Architecture and Hardware

Artificial Intelligence Is the Crisis We Need

Raising questions about the future of citation metrics and the effectiveness of peer review in a world where authorship may not solely reside with humans.


The ever-increasing number of scientific publications poses a challenge. Liang et al. (2024) suggest a growing trend of AI-assisted paper writing (nearly 20% in computer science). This raises questions about the future of citation metrics and the effectiveness of peer review in a world where authorship may not solely reside with humans.

The term ‘peer review,’ often viewed as a cornerstone of science, has a surprisingly recent origin (1969, according to Merriam-Webster). While giants like Einstein and Newton thrived without it, concerns about its limitations have been voiced. Dijkstra (EWD1018, 1987) saw peer review as potentially stifling originality.

The current emphasis on publication quantity, as Stonebraker (2018) argues, incentivizes researchers to prioritize publishable, but potentially irrelevant, work. This leads to a “diarrhea of papers” that may not address critical problems.

AI’s ability to generate vast amounts of text raises concerns about a potential flood of irrelevant theoretical papers, further straining the evaluation system. Stonebraker’s (2018) call for rewarding problem-solving over publication needs revisiting. Perhaps the emphasis should be on the impact and significance of research, not just its passage through peer review — a skill replicable by AI.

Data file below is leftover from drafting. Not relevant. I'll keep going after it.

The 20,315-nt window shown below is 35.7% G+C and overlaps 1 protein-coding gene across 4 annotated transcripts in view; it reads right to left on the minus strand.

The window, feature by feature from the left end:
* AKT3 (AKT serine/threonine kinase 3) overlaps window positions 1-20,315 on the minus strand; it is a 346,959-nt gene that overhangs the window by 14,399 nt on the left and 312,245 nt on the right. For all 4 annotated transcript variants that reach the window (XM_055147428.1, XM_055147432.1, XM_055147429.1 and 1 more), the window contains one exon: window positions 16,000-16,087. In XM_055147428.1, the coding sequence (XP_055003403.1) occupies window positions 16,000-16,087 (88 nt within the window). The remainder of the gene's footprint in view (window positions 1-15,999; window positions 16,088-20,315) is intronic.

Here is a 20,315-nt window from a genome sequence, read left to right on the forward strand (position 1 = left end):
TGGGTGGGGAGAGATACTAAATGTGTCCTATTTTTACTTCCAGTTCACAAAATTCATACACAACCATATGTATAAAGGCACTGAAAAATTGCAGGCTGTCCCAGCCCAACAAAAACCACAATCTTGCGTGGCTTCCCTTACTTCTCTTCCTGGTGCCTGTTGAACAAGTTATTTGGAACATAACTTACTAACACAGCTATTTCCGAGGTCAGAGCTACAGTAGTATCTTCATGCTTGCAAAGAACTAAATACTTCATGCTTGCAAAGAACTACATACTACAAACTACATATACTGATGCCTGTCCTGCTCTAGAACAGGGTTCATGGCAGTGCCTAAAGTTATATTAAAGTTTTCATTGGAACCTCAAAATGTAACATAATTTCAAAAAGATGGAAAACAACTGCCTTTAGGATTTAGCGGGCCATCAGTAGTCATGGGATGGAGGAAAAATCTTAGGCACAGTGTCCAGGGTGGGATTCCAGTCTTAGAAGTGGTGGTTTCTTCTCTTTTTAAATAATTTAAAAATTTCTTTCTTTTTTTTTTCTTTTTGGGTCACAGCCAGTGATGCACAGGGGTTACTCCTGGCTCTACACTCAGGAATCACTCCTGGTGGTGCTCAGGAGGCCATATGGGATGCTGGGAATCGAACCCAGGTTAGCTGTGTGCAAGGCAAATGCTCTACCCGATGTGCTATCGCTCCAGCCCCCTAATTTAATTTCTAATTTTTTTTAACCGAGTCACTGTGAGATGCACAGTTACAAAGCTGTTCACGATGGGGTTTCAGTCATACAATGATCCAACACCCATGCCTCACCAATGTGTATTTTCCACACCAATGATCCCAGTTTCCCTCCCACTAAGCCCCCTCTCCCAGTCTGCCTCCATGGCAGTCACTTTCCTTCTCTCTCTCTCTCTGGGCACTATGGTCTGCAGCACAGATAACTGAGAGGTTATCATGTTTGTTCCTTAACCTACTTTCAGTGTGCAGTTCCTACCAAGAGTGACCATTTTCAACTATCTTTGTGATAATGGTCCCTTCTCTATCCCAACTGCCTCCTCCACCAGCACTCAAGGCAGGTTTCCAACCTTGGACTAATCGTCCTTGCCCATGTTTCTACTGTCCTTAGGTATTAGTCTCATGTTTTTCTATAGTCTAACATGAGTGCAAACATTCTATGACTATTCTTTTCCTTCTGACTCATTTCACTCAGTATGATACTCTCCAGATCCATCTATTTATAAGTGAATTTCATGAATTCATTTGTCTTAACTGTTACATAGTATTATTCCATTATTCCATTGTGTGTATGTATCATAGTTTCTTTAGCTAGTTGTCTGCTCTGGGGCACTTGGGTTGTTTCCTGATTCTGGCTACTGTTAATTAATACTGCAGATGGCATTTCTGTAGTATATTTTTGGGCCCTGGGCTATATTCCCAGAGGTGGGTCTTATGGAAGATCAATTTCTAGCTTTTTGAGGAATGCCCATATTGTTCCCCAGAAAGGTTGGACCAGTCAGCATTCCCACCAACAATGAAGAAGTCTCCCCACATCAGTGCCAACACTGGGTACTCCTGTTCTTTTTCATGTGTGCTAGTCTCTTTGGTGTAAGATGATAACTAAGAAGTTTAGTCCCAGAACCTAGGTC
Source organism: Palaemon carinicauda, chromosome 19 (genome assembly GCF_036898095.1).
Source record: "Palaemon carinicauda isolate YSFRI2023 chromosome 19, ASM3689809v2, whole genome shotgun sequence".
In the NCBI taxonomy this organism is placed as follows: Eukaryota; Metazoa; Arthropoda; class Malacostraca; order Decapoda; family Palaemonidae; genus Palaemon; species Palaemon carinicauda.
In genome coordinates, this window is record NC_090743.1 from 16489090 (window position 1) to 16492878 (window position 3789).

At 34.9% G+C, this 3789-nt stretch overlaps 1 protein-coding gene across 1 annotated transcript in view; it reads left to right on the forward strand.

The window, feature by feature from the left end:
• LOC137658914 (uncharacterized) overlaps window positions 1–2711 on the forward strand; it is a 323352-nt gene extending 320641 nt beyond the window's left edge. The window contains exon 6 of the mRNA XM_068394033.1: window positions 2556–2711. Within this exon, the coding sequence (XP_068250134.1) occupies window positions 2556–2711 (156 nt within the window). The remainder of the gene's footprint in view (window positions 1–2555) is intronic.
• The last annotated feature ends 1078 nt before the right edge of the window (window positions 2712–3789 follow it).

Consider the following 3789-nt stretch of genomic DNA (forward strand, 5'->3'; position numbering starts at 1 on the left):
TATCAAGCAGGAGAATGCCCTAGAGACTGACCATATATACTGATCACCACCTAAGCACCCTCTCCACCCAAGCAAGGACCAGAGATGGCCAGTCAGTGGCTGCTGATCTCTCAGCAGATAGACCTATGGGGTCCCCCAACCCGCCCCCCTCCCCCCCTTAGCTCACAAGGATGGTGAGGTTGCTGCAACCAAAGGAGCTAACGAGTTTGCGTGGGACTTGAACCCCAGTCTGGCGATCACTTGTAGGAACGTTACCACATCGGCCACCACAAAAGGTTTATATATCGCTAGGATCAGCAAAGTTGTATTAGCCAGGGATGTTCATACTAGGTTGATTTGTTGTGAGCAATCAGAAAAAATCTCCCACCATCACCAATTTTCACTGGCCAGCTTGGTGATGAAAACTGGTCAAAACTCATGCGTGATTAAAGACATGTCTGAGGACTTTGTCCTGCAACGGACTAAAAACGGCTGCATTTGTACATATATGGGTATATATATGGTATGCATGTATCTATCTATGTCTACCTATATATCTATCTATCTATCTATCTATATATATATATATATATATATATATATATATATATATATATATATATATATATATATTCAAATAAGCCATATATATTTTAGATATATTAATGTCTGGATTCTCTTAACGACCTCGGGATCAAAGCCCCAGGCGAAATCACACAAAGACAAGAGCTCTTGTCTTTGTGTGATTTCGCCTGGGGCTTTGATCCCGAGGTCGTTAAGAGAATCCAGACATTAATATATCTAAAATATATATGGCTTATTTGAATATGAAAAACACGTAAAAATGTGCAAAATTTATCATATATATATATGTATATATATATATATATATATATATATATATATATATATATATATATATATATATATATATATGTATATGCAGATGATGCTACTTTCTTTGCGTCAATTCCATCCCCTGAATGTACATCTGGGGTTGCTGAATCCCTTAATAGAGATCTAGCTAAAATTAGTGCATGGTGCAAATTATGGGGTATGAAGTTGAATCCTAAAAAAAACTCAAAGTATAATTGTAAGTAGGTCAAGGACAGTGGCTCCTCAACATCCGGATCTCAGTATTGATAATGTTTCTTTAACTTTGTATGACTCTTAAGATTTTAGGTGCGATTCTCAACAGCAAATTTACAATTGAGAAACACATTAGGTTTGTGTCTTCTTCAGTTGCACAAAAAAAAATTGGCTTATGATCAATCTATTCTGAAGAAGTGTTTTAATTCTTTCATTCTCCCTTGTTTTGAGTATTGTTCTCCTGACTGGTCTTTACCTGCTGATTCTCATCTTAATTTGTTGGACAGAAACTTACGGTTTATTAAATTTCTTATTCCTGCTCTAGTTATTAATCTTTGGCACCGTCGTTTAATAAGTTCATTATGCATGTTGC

AI can pave the way for a “golden age” of scientific progress if we can develop new evaluation methods focused on problem-solving and real-world impact.

The scientific community must adapt to the evolving landscape. By recognizing the limitations of peer review and prioritizing the pursuit of meaningful solutions, we can ensure that AI becomes a catalyst for scientific advancement, not a detriment.


M. Stonebraker, “My Top Ten Fears about the DBMS Field,” 2018 IEEE 34th International Conference on Data Engineering (ICDE), Paris, France, 2018, pp. 24-28, doi: 10.1109/ICDE.2018.00012.

Liang, W., Zhang, Y., Wu, Z., Lepp, H., Ji, W., Zhao, X., … & Zou, J. Y. (2024). Mapping the increasing use of LLMs in scientific papers. arXiv preprint arXiv:2404.01268.

 E. W. Dijkstra, EWD1018, Nuenen, 21 December 1987

Daniel Lemire is a computer science professor at the Data Science Laboratory of the Université du Québec (TÉLUQ) in Montreal. His research is focused on software performance and data engineering. He is a techno-optimist and a free-speech advocate.

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